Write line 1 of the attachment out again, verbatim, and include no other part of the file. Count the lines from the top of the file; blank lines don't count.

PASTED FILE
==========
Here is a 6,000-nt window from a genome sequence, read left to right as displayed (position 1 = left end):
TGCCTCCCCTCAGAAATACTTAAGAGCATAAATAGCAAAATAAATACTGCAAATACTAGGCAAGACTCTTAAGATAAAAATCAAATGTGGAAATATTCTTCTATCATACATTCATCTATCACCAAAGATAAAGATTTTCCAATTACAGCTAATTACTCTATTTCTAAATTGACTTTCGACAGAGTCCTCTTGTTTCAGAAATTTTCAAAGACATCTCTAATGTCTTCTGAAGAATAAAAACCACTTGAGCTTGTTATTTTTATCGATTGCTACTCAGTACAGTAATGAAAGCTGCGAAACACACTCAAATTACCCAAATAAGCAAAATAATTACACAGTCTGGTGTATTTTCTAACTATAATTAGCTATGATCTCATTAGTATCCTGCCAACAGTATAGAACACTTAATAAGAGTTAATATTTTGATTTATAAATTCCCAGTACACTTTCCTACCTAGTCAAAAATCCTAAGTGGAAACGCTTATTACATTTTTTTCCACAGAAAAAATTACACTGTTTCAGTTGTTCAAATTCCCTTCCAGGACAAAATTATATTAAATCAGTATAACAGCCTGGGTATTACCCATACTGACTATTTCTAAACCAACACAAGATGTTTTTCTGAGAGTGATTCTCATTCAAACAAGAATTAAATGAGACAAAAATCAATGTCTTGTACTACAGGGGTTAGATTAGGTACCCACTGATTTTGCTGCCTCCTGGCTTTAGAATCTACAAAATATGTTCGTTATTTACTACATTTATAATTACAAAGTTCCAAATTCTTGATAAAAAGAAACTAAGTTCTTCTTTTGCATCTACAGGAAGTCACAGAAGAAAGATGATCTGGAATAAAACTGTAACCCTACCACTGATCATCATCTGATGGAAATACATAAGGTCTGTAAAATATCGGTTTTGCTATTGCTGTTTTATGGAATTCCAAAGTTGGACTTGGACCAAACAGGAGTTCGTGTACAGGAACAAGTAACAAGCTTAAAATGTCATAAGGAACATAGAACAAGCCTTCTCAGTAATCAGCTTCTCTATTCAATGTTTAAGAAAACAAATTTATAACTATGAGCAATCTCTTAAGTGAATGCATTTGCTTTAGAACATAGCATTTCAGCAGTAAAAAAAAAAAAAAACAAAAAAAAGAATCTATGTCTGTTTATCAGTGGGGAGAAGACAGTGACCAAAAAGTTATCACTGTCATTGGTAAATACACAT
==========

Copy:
Here is a 6,000-nt window from a genome sequence, read left to right as displayed (position 1 = left end):